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  • Jancis Robinson
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  • Jancis Robinson
4 Jan 2017

Updated substantially on 5 January Just hours after the shock news that somms' darling Clos Rougeard of Saumur had been sold to French telecommunications giant Martin Bouygues, came even more unexpected news: that Stan Kroenke, American sports mogul whose interests include Screaming Eagle, Arsenal football club and a host of US sports teams, had acquired a majority stake in one of Burgundy's most famous family-owned domaines Bonneau du Martray. 

Admittedly the transactional stasis that tends to characterise the Christmas holiday period in Europe has the effect of concentrating announcements into the first week of January, but even so, these two transfers of ownership from wine dynasties to big business will surely shake the French oeno-establishment. When I was in Burgundy in November, much of the talk was of the threat to the Côte d'Or posed by predatory foreign buyers. I was even told that my French wine-writer colleague Michel Bettane had difficulty organising a tour of Burgundy for particularly well-heeled Chinese wine lovers, so fearful were some vignerons of their intentions. Another tale I heard was of unspecified visiting Asians commanding taxi drivers to take them to 'their vineyards'. All of this may well be more rumour than reality, but the Kroenke acquisition is very real and follows talk over the last few weeks that Bonneau du Martray was being sold. The sale of a majority stake in Bonneau du Martray was confirmed last night by Kroenke's head of wine Armand de Maigret, who issued the following press release:

Domaine Bonneau du Martray partners with American vintner E Stanley Kroenke
The Le Bault de la Morinière family, owner of the renowned Domaine Bonneau du Martray in France's Burgundy region, has sold a majority stake in its Corton-Charlemagne Grand Cru and Corton Grand Cru estate to American vineyard proprietor and businessman E Stanley Kroenke.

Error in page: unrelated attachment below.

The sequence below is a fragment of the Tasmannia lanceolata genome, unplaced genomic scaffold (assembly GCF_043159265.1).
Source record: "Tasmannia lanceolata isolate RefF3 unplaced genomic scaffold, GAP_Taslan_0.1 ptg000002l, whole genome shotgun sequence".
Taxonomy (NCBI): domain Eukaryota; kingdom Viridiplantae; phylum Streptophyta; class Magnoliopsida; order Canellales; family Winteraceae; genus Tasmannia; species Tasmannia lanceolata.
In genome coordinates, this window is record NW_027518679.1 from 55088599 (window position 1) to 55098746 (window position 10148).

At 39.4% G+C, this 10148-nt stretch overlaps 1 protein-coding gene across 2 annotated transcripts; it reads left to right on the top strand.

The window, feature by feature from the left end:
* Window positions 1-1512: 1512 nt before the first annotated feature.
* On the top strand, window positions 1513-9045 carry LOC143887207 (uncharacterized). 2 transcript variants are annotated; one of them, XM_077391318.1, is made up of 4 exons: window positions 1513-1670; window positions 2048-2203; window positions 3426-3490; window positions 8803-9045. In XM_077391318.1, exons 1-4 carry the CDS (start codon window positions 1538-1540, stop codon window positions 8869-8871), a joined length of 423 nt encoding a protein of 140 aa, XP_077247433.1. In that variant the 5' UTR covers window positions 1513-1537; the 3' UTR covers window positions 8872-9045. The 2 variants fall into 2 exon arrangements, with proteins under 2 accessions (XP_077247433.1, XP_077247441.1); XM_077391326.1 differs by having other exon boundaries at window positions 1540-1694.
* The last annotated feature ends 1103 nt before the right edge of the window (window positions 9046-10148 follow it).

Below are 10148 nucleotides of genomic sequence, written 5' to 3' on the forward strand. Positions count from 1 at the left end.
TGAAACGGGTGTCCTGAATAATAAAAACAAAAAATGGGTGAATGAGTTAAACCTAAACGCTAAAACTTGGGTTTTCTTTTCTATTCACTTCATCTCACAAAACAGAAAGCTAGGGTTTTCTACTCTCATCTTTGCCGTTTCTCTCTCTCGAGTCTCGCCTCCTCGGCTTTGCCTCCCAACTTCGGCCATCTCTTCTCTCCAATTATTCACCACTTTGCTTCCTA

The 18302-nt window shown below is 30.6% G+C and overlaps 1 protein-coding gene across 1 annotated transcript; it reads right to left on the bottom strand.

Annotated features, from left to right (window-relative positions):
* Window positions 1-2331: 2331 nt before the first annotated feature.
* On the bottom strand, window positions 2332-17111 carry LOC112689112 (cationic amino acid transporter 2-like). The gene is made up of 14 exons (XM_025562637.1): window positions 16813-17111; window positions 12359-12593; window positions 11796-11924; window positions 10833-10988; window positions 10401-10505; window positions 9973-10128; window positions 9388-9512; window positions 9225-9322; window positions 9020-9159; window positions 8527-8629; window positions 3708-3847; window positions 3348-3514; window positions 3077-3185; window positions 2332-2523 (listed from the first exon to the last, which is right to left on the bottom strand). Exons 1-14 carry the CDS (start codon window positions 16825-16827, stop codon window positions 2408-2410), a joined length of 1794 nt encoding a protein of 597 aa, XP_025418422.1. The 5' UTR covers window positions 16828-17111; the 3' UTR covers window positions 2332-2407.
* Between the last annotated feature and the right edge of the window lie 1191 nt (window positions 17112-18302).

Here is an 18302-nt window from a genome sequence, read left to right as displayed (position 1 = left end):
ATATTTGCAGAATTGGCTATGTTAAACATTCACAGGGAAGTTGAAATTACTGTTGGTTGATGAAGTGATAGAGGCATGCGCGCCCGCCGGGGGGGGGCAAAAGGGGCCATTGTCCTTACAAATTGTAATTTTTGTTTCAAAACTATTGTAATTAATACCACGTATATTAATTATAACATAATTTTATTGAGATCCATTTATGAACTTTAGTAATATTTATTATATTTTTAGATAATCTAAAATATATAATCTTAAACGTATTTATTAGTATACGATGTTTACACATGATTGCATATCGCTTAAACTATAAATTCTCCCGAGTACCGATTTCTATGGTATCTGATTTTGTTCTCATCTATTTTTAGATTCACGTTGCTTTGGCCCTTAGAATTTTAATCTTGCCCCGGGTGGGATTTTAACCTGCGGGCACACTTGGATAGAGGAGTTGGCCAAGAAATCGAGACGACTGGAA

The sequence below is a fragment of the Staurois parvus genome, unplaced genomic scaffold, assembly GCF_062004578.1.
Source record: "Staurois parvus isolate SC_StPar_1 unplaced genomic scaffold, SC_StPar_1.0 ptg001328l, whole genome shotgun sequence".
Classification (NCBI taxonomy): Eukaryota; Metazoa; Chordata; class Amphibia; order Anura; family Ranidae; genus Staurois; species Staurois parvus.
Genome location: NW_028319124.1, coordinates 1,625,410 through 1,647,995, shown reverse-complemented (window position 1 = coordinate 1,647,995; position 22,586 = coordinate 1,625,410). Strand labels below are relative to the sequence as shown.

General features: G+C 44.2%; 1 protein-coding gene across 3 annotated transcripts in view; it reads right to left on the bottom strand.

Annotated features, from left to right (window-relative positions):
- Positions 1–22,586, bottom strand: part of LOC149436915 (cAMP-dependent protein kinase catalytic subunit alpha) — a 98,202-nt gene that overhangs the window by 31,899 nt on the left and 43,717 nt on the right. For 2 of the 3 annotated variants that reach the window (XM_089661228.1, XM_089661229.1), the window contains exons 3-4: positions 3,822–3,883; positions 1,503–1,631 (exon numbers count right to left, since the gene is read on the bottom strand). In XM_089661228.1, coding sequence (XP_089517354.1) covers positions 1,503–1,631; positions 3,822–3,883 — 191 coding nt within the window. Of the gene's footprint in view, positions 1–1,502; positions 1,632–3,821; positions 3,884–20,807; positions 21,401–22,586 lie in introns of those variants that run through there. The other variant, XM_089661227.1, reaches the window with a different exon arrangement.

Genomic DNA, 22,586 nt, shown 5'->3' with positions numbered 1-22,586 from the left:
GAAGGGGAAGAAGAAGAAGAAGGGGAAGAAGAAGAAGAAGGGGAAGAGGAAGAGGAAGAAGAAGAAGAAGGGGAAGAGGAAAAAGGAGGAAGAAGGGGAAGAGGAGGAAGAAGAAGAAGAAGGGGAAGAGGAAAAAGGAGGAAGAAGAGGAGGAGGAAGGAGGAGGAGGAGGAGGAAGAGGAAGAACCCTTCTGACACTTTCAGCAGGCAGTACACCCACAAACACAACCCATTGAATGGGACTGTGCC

Famous for its Chardonnay and Pinot Noir, Domaine Bonneau du Martray has been in the Le Bault de la Morinière family for nearly 200 years. The family will continue to be involved alongside Mr Kroenke, whose Californian wine properties include Screaming Eagle, Jonata and The Hilt vineyards. 

The partnership between these two great vineyard custodians opens new horizons for Domaine Bonneau du Martray. Both are committed to the future of the estate, continuing the excellence of the wines and maintaining its autonomy while building an unparalleled international venture.

Armand de Maigret, the French general manager for Mr Kroenke's vineyards, will supervise the property while maintaining its unique identity.

'We are delighted to partner with Stan Kroenke and his highly-respected team', said Jean-Charles Le Bault de la Morinière, the estate's general manager [pictured here by Jon Wyand, whose book on the hill of Corton will presumably need a little revision now - JR]. 'This partnership will enable us to strengthen our international reach further.'